**Japan Provides Ammunition for UN Mission in Sudan**
Japan has provided a shipment of ammunition to a United Nations peacekeeping mission in troubled South Sudan, making it the first time since World War Two that Tokyo has given arms to a foreign military.
Responding to requests by the U.N., Japan said it gave 10,000 bullets late Monday to the South Korean military, which is part of an international force dealing with violence that threatens to return South Sudan to civil war.
Japan has a pacifist constitution and is subject to a self-imposed ban on arms exports. But Tokyo officials say the law allows the provision of arms as part of U.N. peacekeeping operations, with approval by the cabinet.
Prime Minister Shinzo Abe has said he would like to revise the constitution to allow for what he calls a more "proactive peace policy" around the world.
He has also proposed relaxing the decades-old ban on the export, development and production of Japanese weapons.
**UN to Vote on Bolstering South Sudan Peacekeeping Force**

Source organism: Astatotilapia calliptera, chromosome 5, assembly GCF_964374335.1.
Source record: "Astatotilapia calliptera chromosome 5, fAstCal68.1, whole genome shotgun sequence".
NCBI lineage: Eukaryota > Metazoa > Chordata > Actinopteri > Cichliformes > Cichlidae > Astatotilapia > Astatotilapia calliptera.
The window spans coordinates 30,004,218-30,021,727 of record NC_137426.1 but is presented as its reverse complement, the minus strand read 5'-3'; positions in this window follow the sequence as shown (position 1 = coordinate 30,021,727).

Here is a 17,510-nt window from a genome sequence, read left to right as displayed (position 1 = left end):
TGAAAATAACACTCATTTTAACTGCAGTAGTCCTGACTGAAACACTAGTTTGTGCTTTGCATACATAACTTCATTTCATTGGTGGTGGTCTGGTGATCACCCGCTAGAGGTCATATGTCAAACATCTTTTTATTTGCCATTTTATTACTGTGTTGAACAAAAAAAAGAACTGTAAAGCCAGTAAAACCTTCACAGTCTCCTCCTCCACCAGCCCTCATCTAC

The United States says all members of the U.N. Security Council support a proposal to send 5,500 peacekeepers to South Sudan in order to protect civilians from worsening violence.
The Security Council is due to vote Tuesday afternoon on a resolution to transfer troops from other U.N. missions in Africa, following the proposal from U.N. chief Ban Ki-moon.
U.S. Ambassador to the U.N. Samantha Power said late Monday that South Sudan is "in jeopardy" and that its leaders can either choose to engage in dialogue or tear the nation apart.
South Sudan President Salva Kiir said Monday in a meeting with U.S. special envoy for South Sudan Donald Booth that he is willing to hold talks with his former vice president Riek Machar without preconditions.
The country's Foreign Minister Barnaba Marial Benjamin told VOA that Mr. Kiir stressed in remarks to parliament that he will never again take South Sudan to war and that talks are the way to end the violence.